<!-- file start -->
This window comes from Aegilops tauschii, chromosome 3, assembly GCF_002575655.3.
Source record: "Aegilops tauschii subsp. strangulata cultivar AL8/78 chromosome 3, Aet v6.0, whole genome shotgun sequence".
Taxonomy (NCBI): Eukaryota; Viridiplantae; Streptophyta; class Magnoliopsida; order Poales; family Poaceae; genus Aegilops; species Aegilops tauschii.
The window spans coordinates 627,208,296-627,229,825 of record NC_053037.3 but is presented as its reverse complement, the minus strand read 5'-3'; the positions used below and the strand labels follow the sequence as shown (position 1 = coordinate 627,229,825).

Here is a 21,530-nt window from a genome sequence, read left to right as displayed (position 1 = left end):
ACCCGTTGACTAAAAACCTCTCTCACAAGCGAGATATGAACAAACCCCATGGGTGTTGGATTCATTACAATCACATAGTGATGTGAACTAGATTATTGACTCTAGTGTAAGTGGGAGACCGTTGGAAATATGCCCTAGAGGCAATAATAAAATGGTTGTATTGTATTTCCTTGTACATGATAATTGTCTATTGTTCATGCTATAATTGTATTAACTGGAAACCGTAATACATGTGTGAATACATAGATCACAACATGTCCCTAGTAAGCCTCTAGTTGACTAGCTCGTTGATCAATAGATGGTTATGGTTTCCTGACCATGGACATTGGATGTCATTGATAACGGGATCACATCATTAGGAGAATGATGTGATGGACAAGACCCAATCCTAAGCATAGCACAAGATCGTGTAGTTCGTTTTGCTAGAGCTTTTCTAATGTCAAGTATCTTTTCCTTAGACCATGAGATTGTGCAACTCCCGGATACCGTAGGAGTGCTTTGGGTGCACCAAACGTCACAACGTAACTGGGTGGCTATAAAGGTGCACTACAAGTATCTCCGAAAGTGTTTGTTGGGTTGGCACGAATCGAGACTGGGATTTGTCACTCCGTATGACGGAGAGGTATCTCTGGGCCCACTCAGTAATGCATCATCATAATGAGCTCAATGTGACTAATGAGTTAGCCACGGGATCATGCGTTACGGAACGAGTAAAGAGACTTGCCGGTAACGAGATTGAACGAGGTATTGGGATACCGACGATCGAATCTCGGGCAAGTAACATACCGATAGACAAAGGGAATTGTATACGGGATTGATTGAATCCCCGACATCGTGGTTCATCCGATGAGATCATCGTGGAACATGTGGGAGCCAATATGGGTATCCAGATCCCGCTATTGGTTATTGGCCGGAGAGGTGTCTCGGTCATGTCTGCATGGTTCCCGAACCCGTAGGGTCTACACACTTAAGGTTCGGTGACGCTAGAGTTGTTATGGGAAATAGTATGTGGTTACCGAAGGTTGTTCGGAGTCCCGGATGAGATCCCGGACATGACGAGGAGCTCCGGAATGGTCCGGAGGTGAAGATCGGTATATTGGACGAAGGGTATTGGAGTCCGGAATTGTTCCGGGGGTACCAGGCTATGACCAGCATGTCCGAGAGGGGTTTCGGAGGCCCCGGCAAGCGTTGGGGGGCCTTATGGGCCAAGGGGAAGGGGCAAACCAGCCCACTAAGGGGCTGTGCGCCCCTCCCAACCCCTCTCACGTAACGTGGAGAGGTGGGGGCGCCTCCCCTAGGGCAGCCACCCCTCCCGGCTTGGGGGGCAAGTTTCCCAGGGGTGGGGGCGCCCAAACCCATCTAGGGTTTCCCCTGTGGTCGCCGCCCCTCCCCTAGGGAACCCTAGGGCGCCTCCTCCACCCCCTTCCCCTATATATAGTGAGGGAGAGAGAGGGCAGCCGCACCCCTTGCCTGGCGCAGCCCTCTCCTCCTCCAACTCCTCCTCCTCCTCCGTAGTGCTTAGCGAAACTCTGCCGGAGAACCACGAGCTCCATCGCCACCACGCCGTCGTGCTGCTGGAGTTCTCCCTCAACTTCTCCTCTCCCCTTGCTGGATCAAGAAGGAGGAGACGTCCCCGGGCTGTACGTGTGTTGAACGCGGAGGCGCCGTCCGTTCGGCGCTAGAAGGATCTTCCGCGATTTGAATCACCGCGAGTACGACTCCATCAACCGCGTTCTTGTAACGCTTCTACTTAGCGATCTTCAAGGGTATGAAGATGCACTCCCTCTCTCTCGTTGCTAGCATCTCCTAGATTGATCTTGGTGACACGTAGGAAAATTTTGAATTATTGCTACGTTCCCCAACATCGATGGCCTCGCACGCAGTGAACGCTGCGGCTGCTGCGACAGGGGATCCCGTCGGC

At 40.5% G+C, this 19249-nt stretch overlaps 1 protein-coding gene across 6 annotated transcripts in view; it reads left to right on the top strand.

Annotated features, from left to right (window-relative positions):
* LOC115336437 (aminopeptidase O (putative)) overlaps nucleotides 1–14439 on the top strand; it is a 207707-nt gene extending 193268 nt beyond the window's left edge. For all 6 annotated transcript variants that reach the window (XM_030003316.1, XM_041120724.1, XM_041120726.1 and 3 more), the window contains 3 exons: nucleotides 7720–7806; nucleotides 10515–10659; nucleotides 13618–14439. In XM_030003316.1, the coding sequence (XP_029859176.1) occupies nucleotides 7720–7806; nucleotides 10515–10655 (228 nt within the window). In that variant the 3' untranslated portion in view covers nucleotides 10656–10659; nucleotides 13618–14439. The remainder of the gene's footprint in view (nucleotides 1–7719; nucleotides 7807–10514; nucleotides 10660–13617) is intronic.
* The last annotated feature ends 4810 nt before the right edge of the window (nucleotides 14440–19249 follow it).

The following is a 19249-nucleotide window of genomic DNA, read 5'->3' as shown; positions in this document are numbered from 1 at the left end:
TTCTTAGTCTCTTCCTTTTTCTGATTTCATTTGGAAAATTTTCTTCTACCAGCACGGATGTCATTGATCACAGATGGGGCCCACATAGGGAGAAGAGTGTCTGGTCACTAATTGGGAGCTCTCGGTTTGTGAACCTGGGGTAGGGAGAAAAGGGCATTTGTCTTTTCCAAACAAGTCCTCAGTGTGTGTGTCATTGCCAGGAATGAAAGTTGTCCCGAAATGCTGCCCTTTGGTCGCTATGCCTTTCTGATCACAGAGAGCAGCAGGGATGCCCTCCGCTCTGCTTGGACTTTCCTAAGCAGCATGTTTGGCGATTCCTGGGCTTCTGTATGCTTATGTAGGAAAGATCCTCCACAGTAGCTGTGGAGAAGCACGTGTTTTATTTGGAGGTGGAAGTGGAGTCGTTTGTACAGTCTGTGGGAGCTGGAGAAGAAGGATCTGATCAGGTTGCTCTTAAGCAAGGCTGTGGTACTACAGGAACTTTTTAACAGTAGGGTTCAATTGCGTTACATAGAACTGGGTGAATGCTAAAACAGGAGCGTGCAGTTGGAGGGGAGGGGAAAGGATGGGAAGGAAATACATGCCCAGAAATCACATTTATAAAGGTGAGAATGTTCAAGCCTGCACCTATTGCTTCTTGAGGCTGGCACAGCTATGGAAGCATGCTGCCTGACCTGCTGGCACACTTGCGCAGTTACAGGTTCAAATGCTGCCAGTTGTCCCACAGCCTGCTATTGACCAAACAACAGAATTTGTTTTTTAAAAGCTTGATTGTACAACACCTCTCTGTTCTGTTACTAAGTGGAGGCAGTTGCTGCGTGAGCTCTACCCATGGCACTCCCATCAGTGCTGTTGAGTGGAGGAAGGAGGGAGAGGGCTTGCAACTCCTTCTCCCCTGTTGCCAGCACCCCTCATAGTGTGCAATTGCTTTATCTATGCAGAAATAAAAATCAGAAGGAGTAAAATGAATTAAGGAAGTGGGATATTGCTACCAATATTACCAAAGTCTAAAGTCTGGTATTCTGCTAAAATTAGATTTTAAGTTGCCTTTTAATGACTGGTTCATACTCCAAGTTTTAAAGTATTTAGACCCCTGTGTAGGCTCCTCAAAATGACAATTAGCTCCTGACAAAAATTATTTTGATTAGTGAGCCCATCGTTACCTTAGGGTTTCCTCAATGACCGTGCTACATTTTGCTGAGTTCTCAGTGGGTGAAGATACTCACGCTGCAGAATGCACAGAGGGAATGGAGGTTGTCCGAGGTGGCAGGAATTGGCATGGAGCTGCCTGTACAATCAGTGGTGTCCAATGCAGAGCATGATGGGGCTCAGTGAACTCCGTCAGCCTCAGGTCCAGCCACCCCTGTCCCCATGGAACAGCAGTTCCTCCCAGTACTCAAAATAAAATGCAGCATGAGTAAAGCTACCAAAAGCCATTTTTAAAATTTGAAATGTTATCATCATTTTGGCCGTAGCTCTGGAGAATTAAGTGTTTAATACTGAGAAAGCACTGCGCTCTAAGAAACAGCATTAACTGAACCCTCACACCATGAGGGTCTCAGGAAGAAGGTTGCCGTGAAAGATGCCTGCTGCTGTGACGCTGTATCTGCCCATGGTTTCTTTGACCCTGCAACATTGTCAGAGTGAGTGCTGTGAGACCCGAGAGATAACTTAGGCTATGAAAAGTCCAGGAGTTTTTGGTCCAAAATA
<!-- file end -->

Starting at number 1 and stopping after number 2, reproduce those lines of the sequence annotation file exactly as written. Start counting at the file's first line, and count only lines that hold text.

This window comes from Aegilops tauschii, chromosome 3, assembly GCF_002575655.3.
Source record: "Aegilops tauschii subsp. strangulata cultivar AL8/78 chromosome 3, Aet v6.0, whole genome shotgun sequence".